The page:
BERLIN (Reuters) - Berlin prosecutors are investigating ex-German state minister Eckart von Klaeden over a potential conflict of interest after Chancellor Angela Merkel's former ally joined carmaker Daimler as a lobbyist, a spokeswoman for the prosecutors confirmed on Sunday after a media report.
Daimler said it had no doubts about Klaeden's integrity.
Klaeden, a former treasurer of Merkel's Christian Democrats who spent the last four years in a senior chancellery role, said in May that he would quit the government after Germany's September 22 national elections to take up the position of chief political lobbyist at Daimler.
Weekly magazine Der Spiegel reported on Sunday, without citing any source, that Klaeden, who was known to have met with Daimler representatives while still in politics, had access to three confidential government papers between January and May 2013 on the EU's planned regulation of auto emissions.
Germany last month blocked an agreement among EU member states to cap car emissions, arguing the plan would cost jobs and hurt its premium carmakers Mercedes of parent Daimler, BMW and Audi.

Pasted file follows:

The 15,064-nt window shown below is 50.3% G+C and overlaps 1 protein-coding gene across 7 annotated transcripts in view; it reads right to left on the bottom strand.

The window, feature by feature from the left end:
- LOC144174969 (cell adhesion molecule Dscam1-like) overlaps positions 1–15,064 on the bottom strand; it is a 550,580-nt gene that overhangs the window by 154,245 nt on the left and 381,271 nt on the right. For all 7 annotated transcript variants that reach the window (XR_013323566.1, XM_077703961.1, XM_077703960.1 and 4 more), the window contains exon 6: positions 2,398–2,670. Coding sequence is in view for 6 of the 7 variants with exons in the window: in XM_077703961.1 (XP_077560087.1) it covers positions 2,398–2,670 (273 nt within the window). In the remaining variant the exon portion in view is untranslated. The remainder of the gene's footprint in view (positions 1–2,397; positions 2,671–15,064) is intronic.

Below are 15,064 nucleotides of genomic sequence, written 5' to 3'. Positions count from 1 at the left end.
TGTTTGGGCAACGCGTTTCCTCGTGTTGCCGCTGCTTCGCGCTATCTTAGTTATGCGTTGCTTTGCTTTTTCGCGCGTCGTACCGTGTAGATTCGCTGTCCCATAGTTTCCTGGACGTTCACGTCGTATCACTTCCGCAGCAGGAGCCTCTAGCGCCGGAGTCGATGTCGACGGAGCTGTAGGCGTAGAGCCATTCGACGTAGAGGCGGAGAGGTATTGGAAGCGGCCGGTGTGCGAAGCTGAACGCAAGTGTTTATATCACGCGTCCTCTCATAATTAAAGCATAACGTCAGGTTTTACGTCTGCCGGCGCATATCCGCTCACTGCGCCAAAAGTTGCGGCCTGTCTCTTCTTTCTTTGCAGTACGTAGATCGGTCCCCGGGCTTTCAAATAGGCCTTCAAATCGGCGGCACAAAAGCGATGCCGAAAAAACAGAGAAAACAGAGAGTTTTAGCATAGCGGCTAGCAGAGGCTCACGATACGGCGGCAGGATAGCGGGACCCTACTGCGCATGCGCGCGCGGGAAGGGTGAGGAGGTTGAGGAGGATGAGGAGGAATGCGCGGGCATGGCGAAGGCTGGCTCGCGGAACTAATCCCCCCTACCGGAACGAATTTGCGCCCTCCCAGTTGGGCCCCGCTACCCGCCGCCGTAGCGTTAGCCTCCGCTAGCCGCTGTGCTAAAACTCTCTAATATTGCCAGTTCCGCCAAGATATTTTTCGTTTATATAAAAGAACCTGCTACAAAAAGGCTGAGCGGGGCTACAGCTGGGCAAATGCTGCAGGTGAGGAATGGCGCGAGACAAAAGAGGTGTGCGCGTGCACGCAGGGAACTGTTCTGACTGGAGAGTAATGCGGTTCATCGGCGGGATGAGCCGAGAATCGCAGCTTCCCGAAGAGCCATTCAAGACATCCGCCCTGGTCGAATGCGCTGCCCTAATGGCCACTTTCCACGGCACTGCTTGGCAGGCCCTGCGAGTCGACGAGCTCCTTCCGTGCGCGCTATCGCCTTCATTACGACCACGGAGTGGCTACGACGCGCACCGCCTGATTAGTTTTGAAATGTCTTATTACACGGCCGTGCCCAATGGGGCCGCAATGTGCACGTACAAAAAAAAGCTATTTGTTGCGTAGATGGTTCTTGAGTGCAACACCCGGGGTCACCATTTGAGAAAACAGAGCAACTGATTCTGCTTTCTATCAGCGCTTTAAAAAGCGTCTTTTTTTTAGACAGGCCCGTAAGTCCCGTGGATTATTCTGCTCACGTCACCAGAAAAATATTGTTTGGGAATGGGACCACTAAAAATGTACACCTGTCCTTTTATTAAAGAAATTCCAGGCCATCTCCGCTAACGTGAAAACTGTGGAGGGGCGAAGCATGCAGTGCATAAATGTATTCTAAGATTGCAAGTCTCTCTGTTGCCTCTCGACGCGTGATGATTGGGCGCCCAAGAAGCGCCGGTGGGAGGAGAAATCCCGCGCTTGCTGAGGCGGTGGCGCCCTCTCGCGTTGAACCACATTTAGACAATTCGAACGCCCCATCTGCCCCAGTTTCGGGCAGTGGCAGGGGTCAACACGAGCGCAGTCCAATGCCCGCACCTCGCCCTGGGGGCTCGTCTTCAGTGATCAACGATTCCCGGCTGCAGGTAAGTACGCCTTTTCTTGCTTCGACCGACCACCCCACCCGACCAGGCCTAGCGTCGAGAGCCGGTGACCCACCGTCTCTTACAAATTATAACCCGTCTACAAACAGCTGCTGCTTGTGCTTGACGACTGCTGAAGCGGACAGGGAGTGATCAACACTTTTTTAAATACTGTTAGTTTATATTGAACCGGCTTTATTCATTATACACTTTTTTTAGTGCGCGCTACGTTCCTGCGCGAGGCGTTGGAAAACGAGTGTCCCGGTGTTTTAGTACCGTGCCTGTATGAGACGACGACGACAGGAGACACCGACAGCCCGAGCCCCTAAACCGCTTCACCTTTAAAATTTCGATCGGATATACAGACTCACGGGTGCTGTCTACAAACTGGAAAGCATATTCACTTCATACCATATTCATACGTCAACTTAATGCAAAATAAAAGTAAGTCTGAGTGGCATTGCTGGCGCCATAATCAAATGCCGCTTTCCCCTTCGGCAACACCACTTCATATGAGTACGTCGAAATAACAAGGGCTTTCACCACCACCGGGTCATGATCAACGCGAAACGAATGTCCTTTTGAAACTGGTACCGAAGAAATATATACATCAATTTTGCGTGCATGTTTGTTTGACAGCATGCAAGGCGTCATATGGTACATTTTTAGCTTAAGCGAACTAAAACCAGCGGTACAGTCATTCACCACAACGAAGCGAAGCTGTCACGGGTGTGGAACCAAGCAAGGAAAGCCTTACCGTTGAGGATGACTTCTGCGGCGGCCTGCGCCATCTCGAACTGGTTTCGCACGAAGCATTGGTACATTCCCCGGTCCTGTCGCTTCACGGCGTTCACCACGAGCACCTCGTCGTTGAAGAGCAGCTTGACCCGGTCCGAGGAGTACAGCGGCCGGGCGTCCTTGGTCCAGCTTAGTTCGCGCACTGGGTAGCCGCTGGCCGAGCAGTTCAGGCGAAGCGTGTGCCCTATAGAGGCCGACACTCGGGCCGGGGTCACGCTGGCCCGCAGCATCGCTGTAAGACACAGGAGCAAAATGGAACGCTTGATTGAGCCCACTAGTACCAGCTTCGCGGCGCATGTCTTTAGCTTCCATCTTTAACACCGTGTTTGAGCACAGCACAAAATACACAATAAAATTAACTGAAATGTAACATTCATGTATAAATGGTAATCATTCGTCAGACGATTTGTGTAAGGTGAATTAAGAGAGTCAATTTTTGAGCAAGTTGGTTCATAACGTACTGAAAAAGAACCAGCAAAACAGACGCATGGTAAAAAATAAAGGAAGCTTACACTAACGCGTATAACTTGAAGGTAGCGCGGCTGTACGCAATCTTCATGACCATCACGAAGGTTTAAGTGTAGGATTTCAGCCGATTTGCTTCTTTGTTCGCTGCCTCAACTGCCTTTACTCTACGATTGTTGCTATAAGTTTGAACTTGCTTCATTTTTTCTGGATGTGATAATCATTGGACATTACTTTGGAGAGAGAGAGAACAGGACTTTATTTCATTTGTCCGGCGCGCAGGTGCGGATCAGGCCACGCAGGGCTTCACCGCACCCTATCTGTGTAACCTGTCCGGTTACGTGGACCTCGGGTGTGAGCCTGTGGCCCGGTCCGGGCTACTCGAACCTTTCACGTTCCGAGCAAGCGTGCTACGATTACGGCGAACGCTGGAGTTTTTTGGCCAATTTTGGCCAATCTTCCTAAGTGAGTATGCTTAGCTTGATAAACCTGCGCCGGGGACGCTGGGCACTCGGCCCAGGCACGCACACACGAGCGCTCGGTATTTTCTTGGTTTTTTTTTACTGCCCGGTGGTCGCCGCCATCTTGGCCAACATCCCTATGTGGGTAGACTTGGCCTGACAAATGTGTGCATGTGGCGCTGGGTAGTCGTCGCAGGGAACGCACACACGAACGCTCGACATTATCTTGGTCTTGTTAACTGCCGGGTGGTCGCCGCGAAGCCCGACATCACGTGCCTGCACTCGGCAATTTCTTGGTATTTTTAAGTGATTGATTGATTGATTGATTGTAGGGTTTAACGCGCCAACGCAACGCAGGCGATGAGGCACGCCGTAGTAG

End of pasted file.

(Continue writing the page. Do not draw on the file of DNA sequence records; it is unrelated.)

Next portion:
A spokeswoman for the Berlin prosecutors told Reuters on Sunday that an anonymous complaint has been filed against Klaeden with prosecutors, who are investigating on the grounds of a potential acceptance of benefits.
Klaeden, who joined Daimler on November 1, rejects the charges and pledged to fully cooperate with legal authorities, business daily Handelsblatt said in an advance release of an article to be published on Monday.
"It's a completely normal procedure that prosecutors start investigations because an anonymous complaint was filed," a spokesman at Stuttgart-based Daimler said. "We have no doubts at all about the integrity of Mr. Klaeden."
(Reporting by Andreas Cremer. Additional reporting by Thorsten Severin)